All the volunteers finished the experiment. The cerebral regions connected by different seeds at 5 min and 15 min after EA at GV20 and Yintang are shown in the online supplementary tables S1 and S2.
The results indicate that the number of cerebral functional regions that were connected to each seed differed (p<0.05) 5 min after removing the needles. The largest number of connected regions was seen in the network centred on the caudate nucleus. Fifteen minutes after removing the needles, the number of cerebral functional regions that were connected to the different seeds was also different (p<0.05). In this case, the largest networks were centred on the parahippocampal region and hypothalamus (table 1).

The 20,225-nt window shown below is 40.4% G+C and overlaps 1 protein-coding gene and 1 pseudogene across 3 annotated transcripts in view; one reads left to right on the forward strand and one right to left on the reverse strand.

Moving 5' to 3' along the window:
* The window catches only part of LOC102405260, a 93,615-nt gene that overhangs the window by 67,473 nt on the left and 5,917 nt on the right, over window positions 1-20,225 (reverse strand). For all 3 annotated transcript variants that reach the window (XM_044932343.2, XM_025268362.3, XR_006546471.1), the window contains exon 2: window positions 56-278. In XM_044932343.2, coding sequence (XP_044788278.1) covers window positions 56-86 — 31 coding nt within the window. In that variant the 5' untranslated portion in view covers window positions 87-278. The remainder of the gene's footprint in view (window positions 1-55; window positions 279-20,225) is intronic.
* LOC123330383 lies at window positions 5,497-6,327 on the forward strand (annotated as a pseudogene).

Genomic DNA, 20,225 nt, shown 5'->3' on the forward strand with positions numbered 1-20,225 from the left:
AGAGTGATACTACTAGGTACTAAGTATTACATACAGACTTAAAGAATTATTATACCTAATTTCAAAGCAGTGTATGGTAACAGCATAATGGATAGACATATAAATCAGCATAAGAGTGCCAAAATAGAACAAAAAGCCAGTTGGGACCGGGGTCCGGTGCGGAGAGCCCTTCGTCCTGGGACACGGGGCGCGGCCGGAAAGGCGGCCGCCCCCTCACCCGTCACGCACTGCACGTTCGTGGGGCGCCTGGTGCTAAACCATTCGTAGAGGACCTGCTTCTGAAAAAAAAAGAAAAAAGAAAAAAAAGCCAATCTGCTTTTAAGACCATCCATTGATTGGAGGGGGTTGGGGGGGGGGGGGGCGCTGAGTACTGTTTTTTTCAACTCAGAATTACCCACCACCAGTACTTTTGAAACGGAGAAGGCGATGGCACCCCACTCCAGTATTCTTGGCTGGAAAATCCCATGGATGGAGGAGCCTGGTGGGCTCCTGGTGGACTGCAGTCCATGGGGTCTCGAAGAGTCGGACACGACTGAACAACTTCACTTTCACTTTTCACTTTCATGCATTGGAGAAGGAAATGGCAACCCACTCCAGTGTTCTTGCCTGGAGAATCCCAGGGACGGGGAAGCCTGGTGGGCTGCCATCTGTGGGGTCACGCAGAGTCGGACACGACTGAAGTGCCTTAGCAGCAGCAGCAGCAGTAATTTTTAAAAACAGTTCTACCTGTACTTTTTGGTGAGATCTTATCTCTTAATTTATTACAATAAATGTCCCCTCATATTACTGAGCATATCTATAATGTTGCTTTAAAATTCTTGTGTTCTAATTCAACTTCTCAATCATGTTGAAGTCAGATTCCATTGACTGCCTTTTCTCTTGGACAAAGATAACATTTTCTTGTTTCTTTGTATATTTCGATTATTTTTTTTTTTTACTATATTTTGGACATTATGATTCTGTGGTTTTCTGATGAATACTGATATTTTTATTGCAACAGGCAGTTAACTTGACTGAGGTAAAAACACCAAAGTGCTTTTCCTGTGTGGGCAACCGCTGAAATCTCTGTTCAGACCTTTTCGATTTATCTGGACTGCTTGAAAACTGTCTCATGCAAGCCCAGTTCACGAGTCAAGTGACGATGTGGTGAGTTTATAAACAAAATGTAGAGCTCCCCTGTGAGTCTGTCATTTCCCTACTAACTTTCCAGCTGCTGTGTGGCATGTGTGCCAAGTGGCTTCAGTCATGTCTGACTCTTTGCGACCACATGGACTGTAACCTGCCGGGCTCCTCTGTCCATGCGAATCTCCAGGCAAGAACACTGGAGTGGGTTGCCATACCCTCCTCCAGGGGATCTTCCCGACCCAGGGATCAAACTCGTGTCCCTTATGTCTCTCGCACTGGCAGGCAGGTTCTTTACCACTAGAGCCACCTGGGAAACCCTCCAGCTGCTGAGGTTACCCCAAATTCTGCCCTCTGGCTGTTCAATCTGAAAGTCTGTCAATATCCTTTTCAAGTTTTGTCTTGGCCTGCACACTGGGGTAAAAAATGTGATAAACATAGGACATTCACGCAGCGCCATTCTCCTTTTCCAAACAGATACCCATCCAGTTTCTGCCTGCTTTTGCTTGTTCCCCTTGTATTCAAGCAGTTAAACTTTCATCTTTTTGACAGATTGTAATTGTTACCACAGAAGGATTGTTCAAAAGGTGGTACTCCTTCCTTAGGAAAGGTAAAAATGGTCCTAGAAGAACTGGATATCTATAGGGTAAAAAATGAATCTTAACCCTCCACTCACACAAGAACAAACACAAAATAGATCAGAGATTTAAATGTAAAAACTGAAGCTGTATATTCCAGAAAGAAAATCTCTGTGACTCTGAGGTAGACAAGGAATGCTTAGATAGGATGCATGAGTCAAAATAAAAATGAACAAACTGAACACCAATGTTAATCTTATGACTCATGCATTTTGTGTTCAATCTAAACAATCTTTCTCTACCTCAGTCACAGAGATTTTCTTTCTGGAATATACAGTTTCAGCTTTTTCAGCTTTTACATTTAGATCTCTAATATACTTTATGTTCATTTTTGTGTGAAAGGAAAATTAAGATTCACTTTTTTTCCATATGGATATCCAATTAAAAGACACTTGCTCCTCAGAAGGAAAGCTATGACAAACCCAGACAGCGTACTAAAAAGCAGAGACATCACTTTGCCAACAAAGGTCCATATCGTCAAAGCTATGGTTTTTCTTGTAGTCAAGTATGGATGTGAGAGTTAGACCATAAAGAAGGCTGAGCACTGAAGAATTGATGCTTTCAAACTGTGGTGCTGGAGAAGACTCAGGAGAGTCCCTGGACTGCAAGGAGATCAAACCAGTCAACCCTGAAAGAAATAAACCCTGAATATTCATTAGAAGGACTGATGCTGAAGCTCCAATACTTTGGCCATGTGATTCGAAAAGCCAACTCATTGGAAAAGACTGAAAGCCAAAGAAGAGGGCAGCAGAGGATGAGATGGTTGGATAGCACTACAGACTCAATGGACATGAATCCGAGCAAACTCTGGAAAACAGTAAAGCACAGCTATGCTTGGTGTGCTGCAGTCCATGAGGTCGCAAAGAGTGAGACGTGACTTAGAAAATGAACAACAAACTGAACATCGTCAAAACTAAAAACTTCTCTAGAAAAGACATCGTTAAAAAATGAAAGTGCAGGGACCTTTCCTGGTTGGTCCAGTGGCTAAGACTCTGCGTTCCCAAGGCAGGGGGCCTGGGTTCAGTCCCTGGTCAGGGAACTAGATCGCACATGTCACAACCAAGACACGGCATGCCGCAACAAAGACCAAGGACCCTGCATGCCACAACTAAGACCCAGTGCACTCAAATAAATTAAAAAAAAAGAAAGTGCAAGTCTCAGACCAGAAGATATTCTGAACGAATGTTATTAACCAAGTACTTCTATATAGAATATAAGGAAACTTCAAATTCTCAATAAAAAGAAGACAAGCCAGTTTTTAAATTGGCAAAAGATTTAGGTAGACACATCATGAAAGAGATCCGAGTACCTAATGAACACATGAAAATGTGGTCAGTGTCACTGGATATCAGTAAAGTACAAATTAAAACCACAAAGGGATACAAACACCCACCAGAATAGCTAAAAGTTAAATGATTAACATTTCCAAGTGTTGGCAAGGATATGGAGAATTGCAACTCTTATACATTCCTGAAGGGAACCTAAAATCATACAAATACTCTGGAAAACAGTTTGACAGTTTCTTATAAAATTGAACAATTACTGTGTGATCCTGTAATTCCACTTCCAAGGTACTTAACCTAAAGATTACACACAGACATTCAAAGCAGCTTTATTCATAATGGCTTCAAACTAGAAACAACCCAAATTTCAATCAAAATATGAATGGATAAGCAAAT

Acupuncture treatment produces both immediate and delayed effects. This delayed effect is stronger, more extensive and longer lasting, can be cumulative and may reflect the basic characteristics of needling therapy.25 In this experiment, we focused on the effects of needling that occur 5 min and 15 min after needle removal.
The anterior frontal lobe, anterior cingulate gyrus, parahippocampal gyrus, amygdala, hypothalamus, head of the caudate nucleus and anterior lobe of the cerebellum have been linked to cognition, consciousness, the expression of affection, emotion processing and mental disorders26–30 and were used as ‘seeds’ to analyse the connecting brain network.